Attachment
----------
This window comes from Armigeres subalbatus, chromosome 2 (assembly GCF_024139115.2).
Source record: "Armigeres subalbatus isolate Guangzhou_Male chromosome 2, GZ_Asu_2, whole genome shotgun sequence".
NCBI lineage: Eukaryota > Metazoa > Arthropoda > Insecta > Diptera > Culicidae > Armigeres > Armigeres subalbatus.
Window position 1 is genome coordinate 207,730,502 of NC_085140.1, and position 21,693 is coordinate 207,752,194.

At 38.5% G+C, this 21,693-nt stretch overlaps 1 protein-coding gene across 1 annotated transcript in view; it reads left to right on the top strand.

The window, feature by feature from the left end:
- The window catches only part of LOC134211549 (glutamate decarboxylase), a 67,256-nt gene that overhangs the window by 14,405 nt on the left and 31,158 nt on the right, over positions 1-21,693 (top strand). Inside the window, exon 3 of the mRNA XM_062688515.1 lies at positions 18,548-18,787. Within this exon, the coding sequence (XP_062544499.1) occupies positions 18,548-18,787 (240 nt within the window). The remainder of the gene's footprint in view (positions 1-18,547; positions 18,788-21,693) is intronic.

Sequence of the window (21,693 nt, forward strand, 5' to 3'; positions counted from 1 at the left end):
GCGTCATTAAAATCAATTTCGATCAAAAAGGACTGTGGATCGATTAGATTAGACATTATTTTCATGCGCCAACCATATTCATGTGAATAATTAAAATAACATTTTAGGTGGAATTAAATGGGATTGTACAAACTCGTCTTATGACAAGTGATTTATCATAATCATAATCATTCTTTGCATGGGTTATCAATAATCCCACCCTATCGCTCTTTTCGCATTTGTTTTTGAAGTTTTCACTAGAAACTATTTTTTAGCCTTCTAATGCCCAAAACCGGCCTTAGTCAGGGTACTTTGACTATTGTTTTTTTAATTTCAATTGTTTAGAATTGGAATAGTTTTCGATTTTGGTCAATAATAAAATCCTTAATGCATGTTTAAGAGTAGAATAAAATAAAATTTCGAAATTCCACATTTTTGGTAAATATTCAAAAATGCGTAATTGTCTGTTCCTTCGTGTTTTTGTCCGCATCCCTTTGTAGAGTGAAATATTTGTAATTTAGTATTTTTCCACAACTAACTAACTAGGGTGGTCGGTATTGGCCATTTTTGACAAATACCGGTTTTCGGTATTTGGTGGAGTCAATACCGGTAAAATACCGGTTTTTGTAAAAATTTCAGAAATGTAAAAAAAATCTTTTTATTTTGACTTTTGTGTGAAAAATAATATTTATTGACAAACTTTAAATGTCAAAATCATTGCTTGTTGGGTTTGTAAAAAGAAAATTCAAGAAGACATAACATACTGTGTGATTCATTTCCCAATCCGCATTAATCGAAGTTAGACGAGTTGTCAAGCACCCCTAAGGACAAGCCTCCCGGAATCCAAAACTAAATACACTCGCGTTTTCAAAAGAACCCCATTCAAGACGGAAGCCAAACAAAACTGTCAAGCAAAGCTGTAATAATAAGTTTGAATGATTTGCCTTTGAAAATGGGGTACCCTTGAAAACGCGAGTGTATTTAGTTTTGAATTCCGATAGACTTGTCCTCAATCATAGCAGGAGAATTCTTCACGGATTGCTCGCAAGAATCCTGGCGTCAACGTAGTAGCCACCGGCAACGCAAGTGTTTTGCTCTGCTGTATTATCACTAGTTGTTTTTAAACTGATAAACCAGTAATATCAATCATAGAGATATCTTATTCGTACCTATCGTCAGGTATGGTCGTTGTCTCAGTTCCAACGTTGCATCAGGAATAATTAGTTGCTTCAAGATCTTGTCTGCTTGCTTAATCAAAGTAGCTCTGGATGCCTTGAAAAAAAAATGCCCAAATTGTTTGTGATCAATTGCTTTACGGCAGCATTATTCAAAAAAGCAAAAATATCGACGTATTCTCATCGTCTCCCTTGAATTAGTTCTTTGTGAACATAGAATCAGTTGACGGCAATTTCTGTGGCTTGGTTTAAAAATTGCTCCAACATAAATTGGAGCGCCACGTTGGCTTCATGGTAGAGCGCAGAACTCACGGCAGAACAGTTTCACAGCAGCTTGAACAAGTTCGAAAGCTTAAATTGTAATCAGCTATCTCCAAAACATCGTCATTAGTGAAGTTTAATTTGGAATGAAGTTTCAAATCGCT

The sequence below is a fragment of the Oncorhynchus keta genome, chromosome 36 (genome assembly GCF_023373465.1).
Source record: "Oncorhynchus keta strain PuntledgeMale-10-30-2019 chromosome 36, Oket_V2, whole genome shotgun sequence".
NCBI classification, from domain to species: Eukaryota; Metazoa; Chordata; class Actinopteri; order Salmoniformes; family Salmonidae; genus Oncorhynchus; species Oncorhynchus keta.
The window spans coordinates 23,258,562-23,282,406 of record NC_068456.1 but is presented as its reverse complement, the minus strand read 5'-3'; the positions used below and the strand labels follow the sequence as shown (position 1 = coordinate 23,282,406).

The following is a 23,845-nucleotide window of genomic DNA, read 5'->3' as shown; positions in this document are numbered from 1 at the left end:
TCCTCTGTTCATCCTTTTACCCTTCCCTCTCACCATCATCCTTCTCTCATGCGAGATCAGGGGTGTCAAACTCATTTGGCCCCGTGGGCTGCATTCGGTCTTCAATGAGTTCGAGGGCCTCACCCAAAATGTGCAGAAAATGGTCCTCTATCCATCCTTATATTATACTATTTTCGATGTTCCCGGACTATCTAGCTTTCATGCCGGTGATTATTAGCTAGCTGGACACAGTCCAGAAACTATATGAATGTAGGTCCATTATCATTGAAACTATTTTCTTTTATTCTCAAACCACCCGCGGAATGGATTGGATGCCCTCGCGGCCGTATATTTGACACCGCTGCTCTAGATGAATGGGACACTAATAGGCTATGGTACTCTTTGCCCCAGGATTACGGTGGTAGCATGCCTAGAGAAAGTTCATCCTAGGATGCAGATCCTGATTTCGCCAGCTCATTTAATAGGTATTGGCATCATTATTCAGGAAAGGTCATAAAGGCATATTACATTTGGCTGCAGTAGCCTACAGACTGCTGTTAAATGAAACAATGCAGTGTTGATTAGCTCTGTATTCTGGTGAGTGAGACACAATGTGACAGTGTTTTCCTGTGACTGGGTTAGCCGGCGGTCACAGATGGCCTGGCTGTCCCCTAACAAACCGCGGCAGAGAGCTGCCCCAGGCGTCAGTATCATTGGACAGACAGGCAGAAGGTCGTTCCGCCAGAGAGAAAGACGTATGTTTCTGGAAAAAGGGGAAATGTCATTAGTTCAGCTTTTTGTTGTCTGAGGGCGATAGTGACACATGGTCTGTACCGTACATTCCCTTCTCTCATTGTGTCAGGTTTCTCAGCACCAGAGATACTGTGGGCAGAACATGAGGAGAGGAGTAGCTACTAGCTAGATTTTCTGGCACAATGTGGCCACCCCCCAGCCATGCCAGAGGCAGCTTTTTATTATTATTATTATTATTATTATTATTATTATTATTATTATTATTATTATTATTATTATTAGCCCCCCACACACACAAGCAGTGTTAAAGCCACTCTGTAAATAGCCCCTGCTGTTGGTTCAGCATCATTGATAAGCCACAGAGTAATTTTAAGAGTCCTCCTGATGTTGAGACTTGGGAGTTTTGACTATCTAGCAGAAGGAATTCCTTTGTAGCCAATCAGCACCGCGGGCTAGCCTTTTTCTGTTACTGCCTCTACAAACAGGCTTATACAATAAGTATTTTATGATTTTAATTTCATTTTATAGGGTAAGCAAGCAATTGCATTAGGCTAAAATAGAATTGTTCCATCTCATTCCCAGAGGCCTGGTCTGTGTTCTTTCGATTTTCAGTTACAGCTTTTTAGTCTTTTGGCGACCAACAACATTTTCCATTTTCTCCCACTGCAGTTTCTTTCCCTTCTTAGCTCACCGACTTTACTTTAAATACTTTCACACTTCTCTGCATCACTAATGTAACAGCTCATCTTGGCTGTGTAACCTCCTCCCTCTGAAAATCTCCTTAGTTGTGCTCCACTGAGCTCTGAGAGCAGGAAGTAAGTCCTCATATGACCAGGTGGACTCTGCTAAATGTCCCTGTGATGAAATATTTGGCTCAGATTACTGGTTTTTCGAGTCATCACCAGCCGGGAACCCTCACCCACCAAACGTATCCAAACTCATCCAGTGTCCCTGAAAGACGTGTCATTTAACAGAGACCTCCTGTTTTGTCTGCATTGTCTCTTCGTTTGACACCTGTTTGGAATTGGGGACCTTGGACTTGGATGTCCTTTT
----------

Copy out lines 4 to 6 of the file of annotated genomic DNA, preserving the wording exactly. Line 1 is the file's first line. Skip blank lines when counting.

Window position 1 is genome coordinate 207,730,502 of NC_085140.1, and position 21,693 is coordinate 207,752,194.

At 38.5% G+C, this 21,693-nt stretch overlaps 1 protein-coding gene across 1 annotated transcript in view; it reads left to right on the top strand.

The window, feature by feature from the left end: